Wednesday, 7 March 2012

To BBC's Jonathan Marcus

A letter to BBC correspondent Jonathan Marcus following the latest Media Lens Alert, Bombing Osirak, Burying Resolution 487, and Marcus's second assessment of the issues in How Iran might respond to Israeli attack.

Dear Jonathan

Allow me to comment on some of your exchanges with Media Lens, followed by some observations on your latest [updated]piece, How Iran might respond to Israeli attack.

You note in regard to the first article:

"Well that I suppose sounds an incisive point but when I am asked by my editors to write a military assessment of Israel's capacities to carry out such a mission, I speak to the air power experts and write the piece."

Might it occur that your own editorial-designated task of assessing Israel's military 'task' is informed by a similar kind of technically-absorbed mindset?

I wonder if you're able to see how the cold task you undertake here, in presenting Israel's capacities and consulting those "air power experts", helps sanitise the murderous task that may about to be undertaken?

You continue:

"Your implication is that the piece is in some sense "war-mongering" which I entirely disagree with - for all I know you may be a battle-scarred recipient of the VC - but I have in the past seen some fighting reasonably close-up. It is not pleasant. But I know what wars are about and - if I may speak personally for a moment - have no enthusiasm for them."

It's encouraging to see BBC journalists say openly what they really feel - the notion of journalistic 'objectivity' really is a false trope, don't you think? Moreover, a person's relative proximity to warfare doesn't necessarily bestow upon them any greater insight in such matters.

Again, I wonder if you're able to see how this kind of clinical assessment, largely detached from the actual human consequences, does, indeed, lend itself to a warmongering narrative?

So much is hidden in terms like "task" and "mission", with their ready connotations of 'challenging assignment' and the military 'doing their job'. Where in your substantive piece is there any serious, sympathetic calculation as to the human cost, the actual loss of life, resulting from such 'tasks'?

You conclude:

"You should be glorying in the fact that we have a BBC and especially the World Service - celebrating its 80th birthday this year), rather than always carping and complaining. But you are of course entitled to your opinion, as I am to provide my informed assessment."

"Glorying" that we have an institutionally state-serving media which, according to respected studies, has taken a leading role in excusing Britain's illegal wars, in consistently misreporting Israel-Palestine and is now playing a vital part in demonising Iran?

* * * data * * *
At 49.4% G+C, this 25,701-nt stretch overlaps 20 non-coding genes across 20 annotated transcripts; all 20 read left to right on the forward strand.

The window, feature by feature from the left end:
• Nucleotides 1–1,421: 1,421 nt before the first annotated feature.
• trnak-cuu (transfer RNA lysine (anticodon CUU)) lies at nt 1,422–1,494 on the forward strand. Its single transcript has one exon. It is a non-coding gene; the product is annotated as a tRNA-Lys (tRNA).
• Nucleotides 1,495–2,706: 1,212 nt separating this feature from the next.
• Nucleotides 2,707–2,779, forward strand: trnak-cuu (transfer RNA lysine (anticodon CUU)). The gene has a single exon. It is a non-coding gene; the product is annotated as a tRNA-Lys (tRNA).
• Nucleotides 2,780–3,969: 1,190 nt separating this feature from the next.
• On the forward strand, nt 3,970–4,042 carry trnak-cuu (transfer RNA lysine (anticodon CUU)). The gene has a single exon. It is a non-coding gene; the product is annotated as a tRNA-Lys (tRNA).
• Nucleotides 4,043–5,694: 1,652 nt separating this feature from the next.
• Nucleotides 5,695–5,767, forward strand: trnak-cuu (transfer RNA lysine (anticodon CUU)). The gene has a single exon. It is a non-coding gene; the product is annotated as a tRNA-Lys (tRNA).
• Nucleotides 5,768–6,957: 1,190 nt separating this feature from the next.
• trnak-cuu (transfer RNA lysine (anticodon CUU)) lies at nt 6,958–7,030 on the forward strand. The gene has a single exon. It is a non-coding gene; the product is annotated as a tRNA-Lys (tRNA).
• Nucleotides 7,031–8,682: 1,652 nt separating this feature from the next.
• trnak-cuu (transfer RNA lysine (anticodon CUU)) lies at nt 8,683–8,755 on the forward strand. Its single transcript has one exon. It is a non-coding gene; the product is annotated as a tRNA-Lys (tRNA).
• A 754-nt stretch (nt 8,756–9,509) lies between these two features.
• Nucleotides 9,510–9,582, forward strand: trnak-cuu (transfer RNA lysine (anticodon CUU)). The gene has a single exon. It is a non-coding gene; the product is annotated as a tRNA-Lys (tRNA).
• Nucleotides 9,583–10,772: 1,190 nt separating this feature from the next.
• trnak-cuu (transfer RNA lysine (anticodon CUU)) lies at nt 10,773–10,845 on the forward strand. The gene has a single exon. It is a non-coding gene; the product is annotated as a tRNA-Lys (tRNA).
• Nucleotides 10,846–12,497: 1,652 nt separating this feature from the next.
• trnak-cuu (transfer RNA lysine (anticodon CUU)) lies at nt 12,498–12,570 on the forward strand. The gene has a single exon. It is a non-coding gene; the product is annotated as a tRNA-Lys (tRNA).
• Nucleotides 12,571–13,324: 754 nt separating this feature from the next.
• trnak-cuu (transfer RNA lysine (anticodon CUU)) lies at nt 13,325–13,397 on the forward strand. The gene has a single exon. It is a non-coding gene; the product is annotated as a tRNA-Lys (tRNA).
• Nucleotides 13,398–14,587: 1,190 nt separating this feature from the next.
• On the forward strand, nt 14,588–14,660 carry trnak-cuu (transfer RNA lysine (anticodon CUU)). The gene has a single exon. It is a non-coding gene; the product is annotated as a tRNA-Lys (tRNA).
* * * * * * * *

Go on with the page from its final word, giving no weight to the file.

It's so very revealing that you describe ML's substantial work in challenging all that as "carping and complaining." Their words are merely "opinions" against your "informed assessments". Might those bald conclusions indicate some of your own institutional conditioning?

I've also just read your latest piece assessing Iran's military capabilities.

While this will likely be cited as evidence of 'balance' and 'redress', it still paints an overall picture of Iran as the 'problem to be contained'. There's nothing here about the menacing threat posed to Iran from the US-Nato/Israeli axis.

Why no mention of the mass proliferation of US bases surrounding Tehran? Why no discussion of the fear Iran harbours of another Iraq? Shouldn't this essential context be substantially noted?

Likewise, where is the central acknowledgement, confirmed by the Western intelligence field, that Iran poses no actual nuclear weapons threat?

The section on international law does go some way to specifying the illegality of any such strike, but why wasn't it made clear in the preceding piece where it mattered just as much, if not more so, to the reader?

Across the two articles, there's no intimation whatsoever of Israel acting as a rogue state bent on imposing its own nuclear domination in the region. Nor, again, is the context of US blame for this situation, vis-à-vis its resilient backing of Israel, mentioned.

Media Lens have just provided a very timely reminder of the international outrage over Israel's illegal bombing of Iraqi nuclear facilities in 1981. I wonder why you didn't mention this in your second piece?

The article's paragraph on civilian casualties is also cursory - "it is hard to determine potential casualty figures" - lacking any serious consideration of the potential human disaster.

Trita Parsi's warnings of an Iranian rush to nuclear weaponry should they be bombed also confirms the obvious. As you put it:

"It all suggests a stark conclusion - even a militarily successful attack from Israel's point of view will only delay Iran's nuclear programme for a few years."

But where in your conclusion is the suggestion that Iran doesn't actually want a nuclear bomb - that, for both strategic and religious reasons - as recently stated by Ayatollah Khamenei - Iran, unlike Israel, rejects the nuclear weapons option? Or are the claims of Iranian leaders automatically viewed as more suspect than their US or Israeli counterparts?

I'd be interested in hearing your further thoughts on these points.

Kind regards
John Hilley

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